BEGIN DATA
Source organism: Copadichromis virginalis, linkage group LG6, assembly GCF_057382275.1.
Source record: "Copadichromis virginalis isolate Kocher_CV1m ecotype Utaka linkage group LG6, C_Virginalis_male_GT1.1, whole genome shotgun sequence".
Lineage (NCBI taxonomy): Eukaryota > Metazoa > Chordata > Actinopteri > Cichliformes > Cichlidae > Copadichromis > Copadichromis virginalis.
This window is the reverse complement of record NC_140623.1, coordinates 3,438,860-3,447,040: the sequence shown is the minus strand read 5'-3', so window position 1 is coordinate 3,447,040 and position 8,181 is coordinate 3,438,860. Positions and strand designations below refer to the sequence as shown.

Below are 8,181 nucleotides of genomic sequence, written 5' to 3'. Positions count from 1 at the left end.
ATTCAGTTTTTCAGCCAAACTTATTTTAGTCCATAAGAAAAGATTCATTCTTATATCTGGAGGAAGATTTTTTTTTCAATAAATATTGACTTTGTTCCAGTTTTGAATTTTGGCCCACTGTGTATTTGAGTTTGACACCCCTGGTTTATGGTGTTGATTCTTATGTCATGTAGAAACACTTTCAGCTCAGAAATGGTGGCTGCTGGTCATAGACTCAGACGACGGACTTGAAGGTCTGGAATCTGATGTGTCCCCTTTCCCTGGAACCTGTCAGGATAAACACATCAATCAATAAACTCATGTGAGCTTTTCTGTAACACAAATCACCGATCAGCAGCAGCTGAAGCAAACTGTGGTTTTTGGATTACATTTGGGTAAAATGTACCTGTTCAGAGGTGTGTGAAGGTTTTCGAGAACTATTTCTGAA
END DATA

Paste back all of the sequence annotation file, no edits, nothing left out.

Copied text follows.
Source organism: Copadichromis virginalis, linkage group LG6, assembly GCF_057382275.1.
Source record: "Copadichromis virginalis isolate Kocher_CV1m ecotype Utaka linkage group LG6, C_Virginalis_male_GT1.1, whole genome shotgun sequence".
Lineage (NCBI taxonomy): Eukaryota > Metazoa > Chordata > Actinopteri > Cichliformes > Cichlidae > Copadichromis > Copadichromis virginalis.
This window is the reverse complement of record NC_140623.1, coordinates 3,438,860-3,447,040: the sequence shown is the minus strand read 5'-3', so window position 1 is coordinate 3,447,040 and position 8,181 is coordinate 3,438,860. Positions and strand designations below refer to the sequence as shown.

Below are 8,181 nucleotides of genomic sequence, written 5' to 3'. Positions count from 1 at the left end.
ATTCAGTTTTTCAGCCAAACTTATTTTAGTCCATAAGAAAAGATTCATTCTTATATCTGGAGGAAGATTTTTTTTTCAATAAATATTGACTTTGTTCCAGTTTTGAATTTTGGCCCACTGTGTATTTGAGTTTGACACCCCTGGTTTATGGTGTTGATTCTTATGTCATGTAGAAACACTTTCAGCTCAGAAATGGTGGCTGCTGGTCATAGACTCAGACGACGGACTTGAAGGTCTGGAATCTGATGTGTCCCCTTTCCCTGGAACCTGTCAGGATAAACACATCAATCAATAAACTCATGTGAGCTTTTCTGTAACACAAATCACCGATCAGCAGCAGCTGAAGCAAACTGTGGTTTTTGGATTACATTTGGGTAAAATGTACCTGTTCAGAGGTGTGTGAAGGTTTTCGAGAACTATTTCTGAA